What is Cyberbullying?
Cyberbullying is the use of technology such as mobile phones and the internet to bully other people. According to NSPCC 38% of young people have been affected by cyber-bullying. Some studies put the figure significantly higher (Juvonen and Gross 2008 at nearly 75%.)
What does cyberbullying involve?
There are many ways in which people may be bullied using technology, common methods have been listed below:
- Texting or emailing threatening messages to people.
- Posting an embarrassing video of someone on a hosting site such as YouTube.
- Harassing someone by repeatedly sending texts or instant messages in a chat room.
- Making fun of someone on a social media site such as Facebook, and specifically setting up profiles to do this.
- ‘Happy slapping', which is when people use their mobiles to film and share videos of physical attacks.
- Posting or forwarding someone else's personal or private information or images without their permission.
- Sending viruses on purpose to another person’s computer.
- Making abusive comments about another user on a gaming site.
Tips for parents and carers:
- Speak to your child about what they are viewing online, to ensure you are part of their online life. It is important that they know they can come to you if they have any problems.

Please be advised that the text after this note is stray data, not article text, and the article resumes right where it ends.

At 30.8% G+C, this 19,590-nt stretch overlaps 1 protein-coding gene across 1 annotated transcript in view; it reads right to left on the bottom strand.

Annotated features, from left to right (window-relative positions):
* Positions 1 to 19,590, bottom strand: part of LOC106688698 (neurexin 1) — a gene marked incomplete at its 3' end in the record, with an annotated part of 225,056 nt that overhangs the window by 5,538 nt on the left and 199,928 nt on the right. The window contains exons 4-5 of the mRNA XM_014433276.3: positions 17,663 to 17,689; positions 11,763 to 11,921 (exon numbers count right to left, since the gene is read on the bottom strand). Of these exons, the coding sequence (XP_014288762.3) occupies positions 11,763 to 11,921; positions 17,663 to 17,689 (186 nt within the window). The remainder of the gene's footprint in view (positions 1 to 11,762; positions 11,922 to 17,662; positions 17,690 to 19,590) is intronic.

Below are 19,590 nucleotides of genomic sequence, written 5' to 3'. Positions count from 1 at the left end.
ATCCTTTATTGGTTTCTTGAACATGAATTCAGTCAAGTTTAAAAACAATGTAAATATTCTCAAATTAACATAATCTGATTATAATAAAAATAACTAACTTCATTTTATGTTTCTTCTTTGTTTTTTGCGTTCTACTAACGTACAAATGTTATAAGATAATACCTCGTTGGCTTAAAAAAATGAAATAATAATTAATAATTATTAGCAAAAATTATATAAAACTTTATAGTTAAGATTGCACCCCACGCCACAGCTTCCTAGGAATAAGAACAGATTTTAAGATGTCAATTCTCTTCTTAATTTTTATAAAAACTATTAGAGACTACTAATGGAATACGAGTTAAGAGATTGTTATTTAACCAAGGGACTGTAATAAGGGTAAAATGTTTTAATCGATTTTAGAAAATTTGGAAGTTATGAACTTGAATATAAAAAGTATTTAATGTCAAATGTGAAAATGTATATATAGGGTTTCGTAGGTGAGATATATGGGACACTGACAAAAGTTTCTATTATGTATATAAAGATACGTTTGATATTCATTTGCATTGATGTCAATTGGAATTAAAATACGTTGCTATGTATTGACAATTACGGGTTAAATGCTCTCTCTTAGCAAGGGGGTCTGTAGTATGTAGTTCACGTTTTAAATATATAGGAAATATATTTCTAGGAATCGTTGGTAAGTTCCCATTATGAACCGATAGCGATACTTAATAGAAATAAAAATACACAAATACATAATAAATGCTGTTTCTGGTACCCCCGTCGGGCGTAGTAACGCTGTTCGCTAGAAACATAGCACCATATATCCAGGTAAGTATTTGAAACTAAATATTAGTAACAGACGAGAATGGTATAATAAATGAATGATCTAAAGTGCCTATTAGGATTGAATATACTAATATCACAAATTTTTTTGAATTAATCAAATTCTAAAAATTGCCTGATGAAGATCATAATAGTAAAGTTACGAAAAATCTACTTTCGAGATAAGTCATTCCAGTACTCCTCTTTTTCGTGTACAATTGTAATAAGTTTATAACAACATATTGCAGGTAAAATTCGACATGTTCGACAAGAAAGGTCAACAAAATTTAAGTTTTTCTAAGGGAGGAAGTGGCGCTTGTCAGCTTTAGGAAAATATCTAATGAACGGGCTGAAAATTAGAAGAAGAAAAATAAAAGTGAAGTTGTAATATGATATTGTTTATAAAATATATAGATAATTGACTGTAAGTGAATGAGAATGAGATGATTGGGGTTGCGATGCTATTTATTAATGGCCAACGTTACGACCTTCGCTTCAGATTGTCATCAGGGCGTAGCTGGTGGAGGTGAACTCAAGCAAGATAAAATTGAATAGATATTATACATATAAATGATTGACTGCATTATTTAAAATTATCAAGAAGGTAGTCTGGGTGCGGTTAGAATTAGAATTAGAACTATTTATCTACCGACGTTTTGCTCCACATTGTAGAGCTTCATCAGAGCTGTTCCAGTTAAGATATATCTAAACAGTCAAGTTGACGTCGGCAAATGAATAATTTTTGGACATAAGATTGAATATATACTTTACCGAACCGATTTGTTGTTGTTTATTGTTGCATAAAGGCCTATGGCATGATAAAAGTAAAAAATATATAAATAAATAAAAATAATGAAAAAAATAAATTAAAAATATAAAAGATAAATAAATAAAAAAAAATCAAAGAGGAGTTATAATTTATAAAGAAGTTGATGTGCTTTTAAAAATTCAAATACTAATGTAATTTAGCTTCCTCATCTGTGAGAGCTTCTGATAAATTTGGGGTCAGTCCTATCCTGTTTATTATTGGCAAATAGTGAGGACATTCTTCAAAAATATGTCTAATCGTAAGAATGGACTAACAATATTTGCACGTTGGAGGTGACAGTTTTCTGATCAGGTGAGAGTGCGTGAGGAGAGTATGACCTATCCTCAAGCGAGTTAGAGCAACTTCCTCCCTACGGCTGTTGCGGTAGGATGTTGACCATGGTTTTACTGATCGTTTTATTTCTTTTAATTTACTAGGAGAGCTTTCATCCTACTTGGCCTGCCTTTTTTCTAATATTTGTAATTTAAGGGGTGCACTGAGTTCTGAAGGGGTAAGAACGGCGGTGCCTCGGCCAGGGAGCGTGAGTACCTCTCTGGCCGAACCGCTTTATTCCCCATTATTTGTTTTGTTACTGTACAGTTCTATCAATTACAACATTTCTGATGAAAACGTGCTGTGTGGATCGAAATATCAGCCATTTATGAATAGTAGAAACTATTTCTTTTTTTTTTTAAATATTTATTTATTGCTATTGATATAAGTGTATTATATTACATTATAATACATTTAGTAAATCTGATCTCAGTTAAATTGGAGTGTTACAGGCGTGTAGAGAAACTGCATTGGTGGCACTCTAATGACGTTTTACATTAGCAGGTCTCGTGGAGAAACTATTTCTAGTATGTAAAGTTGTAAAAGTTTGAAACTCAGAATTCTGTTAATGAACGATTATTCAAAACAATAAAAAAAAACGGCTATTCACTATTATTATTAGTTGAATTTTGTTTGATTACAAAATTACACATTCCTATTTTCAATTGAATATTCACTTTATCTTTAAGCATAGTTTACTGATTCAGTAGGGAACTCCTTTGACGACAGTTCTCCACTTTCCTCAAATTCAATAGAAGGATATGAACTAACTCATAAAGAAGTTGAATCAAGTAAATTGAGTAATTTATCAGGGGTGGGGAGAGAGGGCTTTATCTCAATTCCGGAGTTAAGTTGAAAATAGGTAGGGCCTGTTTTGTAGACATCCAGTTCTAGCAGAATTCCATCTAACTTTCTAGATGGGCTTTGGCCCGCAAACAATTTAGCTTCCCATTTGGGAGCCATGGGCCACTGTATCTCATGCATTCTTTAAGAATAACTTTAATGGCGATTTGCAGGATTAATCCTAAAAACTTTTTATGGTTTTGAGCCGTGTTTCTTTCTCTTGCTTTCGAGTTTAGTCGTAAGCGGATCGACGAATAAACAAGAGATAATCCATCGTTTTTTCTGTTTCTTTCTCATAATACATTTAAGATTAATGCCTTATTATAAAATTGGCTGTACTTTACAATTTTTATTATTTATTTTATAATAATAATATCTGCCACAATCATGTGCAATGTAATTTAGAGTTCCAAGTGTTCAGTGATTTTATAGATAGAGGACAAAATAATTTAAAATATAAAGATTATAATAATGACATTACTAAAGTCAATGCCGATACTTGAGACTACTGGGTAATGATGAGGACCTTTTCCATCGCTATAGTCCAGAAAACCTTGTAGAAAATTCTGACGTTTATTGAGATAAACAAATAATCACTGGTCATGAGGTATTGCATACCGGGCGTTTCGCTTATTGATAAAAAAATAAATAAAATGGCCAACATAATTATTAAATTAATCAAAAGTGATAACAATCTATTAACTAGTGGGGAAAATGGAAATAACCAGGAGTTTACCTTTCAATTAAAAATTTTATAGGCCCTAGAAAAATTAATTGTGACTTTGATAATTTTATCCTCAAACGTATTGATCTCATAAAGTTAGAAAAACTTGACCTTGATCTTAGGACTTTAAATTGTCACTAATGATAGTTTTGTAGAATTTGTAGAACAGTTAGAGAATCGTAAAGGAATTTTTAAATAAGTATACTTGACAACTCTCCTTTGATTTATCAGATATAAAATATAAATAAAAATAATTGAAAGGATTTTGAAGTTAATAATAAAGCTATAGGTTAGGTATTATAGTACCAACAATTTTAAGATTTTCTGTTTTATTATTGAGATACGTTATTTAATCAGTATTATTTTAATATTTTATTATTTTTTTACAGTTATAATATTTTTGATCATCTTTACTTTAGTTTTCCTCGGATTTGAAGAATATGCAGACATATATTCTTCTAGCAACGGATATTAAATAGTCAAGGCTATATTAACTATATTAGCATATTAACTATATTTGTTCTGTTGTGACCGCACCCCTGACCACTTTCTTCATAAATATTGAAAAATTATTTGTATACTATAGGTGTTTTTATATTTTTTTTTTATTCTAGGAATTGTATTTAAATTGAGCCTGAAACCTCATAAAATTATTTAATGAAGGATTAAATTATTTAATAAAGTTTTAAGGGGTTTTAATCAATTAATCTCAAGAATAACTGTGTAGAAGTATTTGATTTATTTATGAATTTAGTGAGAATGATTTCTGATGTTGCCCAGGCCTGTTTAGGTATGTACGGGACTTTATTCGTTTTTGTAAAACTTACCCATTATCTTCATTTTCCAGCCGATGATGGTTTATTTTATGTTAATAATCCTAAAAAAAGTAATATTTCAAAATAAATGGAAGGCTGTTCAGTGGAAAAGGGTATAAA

- Set boundaries as you would in the real world. Find out what they share, do and talk about online. Setting boundaries is important because at a young age children will develop the skills they need to enjoy going online.
- Check the computer history and place the family computer in a common area that can easily be viewed.
- Use parental controls on devices that link to the internet, such as the TV, laptops, computers, games consoles and mobile phones. Parental controls are not just about locking and blocking, they are a tool to help you set appropriate boundaries as your child grows and develops.
Where to get additional support:
- Children and young people can contact ChildLine confidentially on 0800 1111.
- Report the bullying to the internet service provider (ISP) if the bullying happened online.
- Serious bullying, such as physical or sexual threats should always be reported to the police.
Further resources on cyberbullying:
Childnet – young people and social networking sites
- A guide for parents, carers and teachers about social networking sites.
Facebook privacy settings
- A useful factsheet for teachers and parents and carers on setting privacy levels for Facebook
Virtual violence: protecting children
- A comprehensive report of research on cyber-bullying